As a general rule, the larger and more important an event, the longer it takes to sort out its causes. It’s been close to nine years since the bursting of the U.S. housing bubble and researchers are still sorting out the exact dynamics that lead to such a drastic increase in private debt. Obviously, a large amount of household debt was at the heart of the Great Recession of 2007-2009, either directly by affecting household consumption or more indirectly as debt instruments at the heart of the global financial system. But who borrowed this money? And what drove the increase in lending?
Economists Atif Mian of Princeton University and Amir Sufi of the University of Chicago are doing some of the best research on the causes of the housing bubble and the consequences on the broader economy once it popped. In a new working paper published by the National Bureau of Economic Research, Mian and Sufi build on their previous research, focusing on local area dynamics, to look specifically at individual borrowers using data from credit bureaus.
Their results support their earlier findings: debt grew quickest among borrowers with low credit scores. The ratio of debt to income grew rapidly for lower-score borrowers. The ratio grew by 80 percentage points from 2000 to 2006 for the bottom 60 percent of the credit-score distribution and doubled for those in the bottom 20 percent. And low-credit borrowers increased their debt the most in areas that had the strongest housing price growth.
Mian and Sufi interpret these results as supporting their hypothesis that rising house prices lead low-credit borrowers to borrow against the bubble. This behavior, according to the two economists, was the reason for a large part of the increase in household debt. Furthermore, borrowers from the bottom 40 percent of the credit score distribution were primarily responsible for the defaults from 2007 to 2010.
But what does about other research on the housing bubble say? Manuel Adelino of Duke University, Felipe Severino of Dartmouth College, and Antoinette Schoar of the Massachusetts Institute of Technology challenged Mian and Sufi’s earlier interpretation of the debt loads by ZIP code-level data. Adelino, Schoar, and Severino use individual level data on mortgage borrowing and incomes from mortgage applications and find that middle- and high-income borrowers were the main source of borrowing during the bubble and delinquencies during its bursting. In an earlier paper, Mian and Sufi pointed out these data are flawed due to fraud because of overstated incomes.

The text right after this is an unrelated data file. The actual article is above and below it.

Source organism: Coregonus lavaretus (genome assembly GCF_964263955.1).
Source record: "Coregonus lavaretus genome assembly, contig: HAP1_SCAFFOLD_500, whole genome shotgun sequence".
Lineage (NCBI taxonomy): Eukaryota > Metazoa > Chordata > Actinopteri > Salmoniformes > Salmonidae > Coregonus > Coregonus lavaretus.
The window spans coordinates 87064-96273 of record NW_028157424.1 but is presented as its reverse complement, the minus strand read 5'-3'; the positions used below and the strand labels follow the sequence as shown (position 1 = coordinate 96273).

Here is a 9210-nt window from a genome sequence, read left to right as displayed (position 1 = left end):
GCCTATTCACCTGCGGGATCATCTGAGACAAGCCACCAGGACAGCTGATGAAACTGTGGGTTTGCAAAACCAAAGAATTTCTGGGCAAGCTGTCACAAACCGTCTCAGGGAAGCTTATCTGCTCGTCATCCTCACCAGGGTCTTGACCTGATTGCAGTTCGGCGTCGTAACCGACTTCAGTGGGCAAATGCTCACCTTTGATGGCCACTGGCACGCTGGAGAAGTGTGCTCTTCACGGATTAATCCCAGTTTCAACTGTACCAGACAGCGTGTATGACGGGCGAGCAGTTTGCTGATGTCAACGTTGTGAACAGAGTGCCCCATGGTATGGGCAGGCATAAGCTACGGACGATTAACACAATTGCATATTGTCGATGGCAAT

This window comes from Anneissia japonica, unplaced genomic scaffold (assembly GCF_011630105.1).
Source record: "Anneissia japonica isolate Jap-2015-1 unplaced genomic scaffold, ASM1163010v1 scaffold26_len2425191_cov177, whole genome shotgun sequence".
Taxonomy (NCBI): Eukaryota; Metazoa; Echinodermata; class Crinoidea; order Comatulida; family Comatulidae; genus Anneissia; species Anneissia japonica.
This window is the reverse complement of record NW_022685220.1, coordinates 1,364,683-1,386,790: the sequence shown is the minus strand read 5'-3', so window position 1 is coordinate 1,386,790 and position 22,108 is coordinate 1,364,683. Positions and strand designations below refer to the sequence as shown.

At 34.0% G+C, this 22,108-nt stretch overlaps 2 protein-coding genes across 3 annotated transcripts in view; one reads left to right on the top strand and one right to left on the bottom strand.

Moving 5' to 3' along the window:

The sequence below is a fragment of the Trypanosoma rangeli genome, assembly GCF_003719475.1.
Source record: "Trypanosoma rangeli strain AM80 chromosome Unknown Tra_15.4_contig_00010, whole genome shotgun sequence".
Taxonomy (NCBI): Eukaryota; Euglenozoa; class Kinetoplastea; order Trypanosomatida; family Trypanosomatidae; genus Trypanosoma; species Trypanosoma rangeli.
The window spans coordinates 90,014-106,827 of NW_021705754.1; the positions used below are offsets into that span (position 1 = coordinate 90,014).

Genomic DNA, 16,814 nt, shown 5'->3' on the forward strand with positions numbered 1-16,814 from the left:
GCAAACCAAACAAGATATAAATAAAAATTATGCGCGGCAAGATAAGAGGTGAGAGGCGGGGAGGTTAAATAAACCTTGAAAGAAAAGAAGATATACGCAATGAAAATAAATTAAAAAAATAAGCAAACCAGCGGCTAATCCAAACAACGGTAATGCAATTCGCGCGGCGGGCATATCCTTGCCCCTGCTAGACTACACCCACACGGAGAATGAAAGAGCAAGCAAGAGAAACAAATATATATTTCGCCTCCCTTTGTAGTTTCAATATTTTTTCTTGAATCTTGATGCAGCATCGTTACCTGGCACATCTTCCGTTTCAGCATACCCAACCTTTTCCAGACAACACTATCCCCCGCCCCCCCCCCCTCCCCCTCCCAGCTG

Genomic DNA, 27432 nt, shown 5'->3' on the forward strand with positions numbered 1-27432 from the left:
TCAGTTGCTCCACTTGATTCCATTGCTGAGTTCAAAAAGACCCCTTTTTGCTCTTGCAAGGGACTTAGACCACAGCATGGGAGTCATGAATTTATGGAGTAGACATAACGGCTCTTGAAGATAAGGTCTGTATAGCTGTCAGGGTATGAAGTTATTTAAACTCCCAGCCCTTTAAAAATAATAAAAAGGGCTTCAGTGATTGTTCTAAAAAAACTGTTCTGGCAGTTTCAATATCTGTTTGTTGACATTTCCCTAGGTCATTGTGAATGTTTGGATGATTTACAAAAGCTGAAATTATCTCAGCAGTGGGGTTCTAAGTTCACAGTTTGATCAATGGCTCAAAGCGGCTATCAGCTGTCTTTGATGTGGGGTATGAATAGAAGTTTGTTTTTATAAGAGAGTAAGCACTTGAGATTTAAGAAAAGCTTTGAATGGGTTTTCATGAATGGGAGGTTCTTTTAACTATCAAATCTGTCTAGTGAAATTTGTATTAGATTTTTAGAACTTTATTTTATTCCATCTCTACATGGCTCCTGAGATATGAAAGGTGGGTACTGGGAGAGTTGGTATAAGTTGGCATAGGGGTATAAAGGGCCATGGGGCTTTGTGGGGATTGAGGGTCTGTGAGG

In this new paper, Mian and Sufi also show other reasons for the discrepancy. First, the mortgage data used by Adelino, Schoar, and Severino misses many borrowers with low credit scores, which makes borrowing appear more skewed upward in the credit distribution. Secondly, the three economists sort borrowers in their analysis by their 2006 credit scores, which makes many borrowers appear higher in the credit distribution as borrowing during the bubble pushed up credit scores. Mian and Sufi sort by 1997 credit scores to avoid the effects of the bubble.
But what’s the broader importance of the results Mian and Sufi present? As the authors note, several economists are working on modeling the dynamics of the housing bubble. There’s a disagreement about whether the increase in debt was the result of a loosening of a borrowing constraints, in which lenders let borrowers take out loans with less collateral, or of a lending constraint, in which lenders give out more loans. One way to test these competing hypotheses is to see if the debt-to-income ratio moves more than the ratio of debt to the value of housing.
Mian and Sufi find that debt-to-income ratios rose steeply for most households and mostly at the bottom of the credit-score distribution while debt-to-home value ratios actually declined for all groups above the bottom 20 percent of the distribution. This is a pretty good sign that lending constraints were loosened, perhaps by “advances” in lending technology such as securitization, which enabled mortgage lenders to sell their mortgages to institutional investors and then originate more mortgages to sell into the securitization machine.
So while the full history of the debt dynamics of the housing bubble isn’t finished, we are getting closer. The image is still fuzzy, but it’s increasingly coming into focus.